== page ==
Adherence to oral bisphosphonates and the risk of subtrochanteric and femoral shaft fractures among female medicare beneficiaries
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- Wang, Z., Ward, M.M., Chan, L. et al. Osteoporos Int (2014) 25: 2109. doi:10.1007/s00198-014-2738-x
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Previous studies have shown an association between duration of bisphosphonate use and atypical femur fractures. This cohort study showed an increasingly higher risk of subtrochanteric and femoral shaft fractures among those who were more adherent to oral bisphosphonates.
Long-term use of oral bisphosphonates has been implicated in an increased risk of atypical femur fractures located in subtrochanteric and femoral shaft regions. Another measure of drug exposure, medication adherence, however, has not been investigated.
Among all Medicare fee-for-service female beneficiaries from 2006–2010, we followed 522,287 new bisphosphonate users from their index prescription until being censored or having a primary diagnosis of closed subtrochanteric/femoral shaft or intertrochanteric/femoral neck fractures. Data about radiographs of fracture site and features were not available. Adherence was classified according to the medication possession ratio (MPR) as the following: MPR < 1/3 as less compliant, MPR ≥ 1/3– < 2/3 as compliant, and MPR ≥ 2/3 as highly compliant. Alternative cutoff points at 50 and 80 % were also used. Survival analysis was used to determine the cumulative incidence and hazard of subtrochanteric/femoral shaft or intertrochanteric/femoral neck fractures.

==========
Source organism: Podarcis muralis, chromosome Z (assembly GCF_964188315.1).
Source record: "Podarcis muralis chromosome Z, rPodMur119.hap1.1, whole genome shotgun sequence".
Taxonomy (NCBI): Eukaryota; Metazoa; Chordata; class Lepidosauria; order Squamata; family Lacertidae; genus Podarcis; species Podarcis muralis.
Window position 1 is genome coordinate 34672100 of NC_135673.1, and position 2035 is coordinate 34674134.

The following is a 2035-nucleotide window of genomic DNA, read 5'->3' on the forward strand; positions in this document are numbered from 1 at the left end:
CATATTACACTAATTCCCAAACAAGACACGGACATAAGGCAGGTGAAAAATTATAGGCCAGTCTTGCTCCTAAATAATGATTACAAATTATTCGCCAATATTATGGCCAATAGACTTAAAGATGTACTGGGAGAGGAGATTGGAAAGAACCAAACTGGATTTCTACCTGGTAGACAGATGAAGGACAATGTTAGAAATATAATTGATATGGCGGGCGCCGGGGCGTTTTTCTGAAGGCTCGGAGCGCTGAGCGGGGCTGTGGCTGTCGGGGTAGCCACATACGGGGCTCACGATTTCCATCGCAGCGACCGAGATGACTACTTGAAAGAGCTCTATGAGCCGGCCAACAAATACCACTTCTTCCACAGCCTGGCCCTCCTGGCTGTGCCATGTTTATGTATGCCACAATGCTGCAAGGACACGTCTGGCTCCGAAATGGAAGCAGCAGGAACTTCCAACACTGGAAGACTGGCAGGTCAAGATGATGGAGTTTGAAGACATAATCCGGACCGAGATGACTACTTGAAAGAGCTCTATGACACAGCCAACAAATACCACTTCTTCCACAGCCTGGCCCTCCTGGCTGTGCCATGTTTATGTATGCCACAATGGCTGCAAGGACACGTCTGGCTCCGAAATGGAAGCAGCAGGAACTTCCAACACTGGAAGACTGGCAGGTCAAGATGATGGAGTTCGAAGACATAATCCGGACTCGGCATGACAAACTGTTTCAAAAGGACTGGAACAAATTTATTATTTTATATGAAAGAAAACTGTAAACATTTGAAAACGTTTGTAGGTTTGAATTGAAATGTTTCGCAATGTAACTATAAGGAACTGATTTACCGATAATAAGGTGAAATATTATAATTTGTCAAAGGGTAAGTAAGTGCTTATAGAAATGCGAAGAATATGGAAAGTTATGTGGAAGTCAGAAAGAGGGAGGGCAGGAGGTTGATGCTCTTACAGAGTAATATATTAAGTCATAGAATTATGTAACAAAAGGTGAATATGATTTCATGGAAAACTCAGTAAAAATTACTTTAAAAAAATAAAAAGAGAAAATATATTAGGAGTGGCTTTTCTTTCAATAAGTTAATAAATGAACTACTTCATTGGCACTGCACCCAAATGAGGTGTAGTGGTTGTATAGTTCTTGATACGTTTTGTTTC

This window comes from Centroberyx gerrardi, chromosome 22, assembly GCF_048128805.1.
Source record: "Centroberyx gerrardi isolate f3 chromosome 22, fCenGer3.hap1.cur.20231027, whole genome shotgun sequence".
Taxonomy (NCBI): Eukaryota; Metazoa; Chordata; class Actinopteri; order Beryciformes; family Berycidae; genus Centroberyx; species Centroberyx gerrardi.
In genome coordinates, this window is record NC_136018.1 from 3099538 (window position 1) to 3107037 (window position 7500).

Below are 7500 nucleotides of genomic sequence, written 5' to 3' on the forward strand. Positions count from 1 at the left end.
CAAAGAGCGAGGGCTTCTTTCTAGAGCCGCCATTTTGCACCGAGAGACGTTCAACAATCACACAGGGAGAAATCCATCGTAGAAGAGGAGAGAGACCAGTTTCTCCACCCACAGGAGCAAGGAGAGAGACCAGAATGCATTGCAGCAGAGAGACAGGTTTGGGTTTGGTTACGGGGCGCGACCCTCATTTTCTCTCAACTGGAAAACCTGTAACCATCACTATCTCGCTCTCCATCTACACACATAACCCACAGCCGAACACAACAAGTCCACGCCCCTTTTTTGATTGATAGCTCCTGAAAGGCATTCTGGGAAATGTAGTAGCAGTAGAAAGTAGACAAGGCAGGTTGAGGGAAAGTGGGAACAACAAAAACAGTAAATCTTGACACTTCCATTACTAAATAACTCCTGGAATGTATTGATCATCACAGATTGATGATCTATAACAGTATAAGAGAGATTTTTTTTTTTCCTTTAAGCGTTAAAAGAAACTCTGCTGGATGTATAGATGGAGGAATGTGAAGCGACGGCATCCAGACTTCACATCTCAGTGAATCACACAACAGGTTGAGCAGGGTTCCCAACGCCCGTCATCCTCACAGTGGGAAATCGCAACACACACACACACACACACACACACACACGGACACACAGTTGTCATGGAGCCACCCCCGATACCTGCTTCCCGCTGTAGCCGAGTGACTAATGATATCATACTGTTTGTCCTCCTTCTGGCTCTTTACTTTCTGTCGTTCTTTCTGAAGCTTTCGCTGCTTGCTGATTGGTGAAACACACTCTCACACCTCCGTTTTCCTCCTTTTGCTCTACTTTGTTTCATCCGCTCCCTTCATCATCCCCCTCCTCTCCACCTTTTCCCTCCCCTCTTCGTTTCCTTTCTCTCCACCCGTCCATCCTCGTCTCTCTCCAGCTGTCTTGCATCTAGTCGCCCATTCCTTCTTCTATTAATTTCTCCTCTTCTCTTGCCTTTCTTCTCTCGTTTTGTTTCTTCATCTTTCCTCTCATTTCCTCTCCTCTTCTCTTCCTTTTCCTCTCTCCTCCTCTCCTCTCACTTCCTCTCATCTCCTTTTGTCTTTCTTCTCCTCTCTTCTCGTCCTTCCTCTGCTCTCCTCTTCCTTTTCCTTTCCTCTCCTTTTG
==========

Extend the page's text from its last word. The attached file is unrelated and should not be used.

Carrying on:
There was a graded increase in incidence of subtrochanteric/femoral shaft fractures as the level of adherence increased (Gray’s test, P < 0.001). The adjusted hazard ratio (HR) for the highly compliant vs. the less compliant was 1.23 (95 % Confidence Interval [CI] 1.06–1.43) overall, became significant after 2 years of follow-up (HR = 1.51, 95 % CI 1.06–2.15) and reached the highest risk in the fifth year (HR = 4.06, 95 % CI 1.47–11.19). However, age-adjusted incidence rates of intertrochanteric/femoral neck fractures were significantly lower among highly compliant beneficiaries, compared to less compliant users (HR = 0.69, 95 % CI 0.66–0.73). Similar results were obtained when the cutoff points for being compliant and highly compliant were set at 50 and 80 %, respectively.
Subtrochanteric/femoral shaft fractures, unlike intertrochanteric/femoral neck fractures, are positively associated with higher adherence to long-term (≥3 years) oral bisphosphonates in the elderly female Medicare population.